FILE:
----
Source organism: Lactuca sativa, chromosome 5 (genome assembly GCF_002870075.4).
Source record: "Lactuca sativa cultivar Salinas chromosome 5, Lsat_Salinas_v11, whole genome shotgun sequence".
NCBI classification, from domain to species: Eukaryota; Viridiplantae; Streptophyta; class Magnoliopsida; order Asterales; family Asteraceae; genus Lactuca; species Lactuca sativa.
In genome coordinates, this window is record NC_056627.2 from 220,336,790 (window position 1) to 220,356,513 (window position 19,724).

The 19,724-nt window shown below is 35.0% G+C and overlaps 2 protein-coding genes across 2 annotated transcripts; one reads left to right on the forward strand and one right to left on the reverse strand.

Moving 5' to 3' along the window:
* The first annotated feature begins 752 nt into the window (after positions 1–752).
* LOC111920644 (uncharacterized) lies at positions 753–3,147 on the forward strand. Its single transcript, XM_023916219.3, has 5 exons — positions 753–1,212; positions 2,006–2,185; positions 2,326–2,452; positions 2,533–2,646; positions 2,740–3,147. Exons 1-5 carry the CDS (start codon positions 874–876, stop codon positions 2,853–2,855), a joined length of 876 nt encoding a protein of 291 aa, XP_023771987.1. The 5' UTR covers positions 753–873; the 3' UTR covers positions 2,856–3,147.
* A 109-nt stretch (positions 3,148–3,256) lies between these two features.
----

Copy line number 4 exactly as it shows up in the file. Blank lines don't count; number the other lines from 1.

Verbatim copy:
In genome coordinates, this window is record NC_056627.2 from 220,336,790 (window position 1) to 220,356,513 (window position 19,724).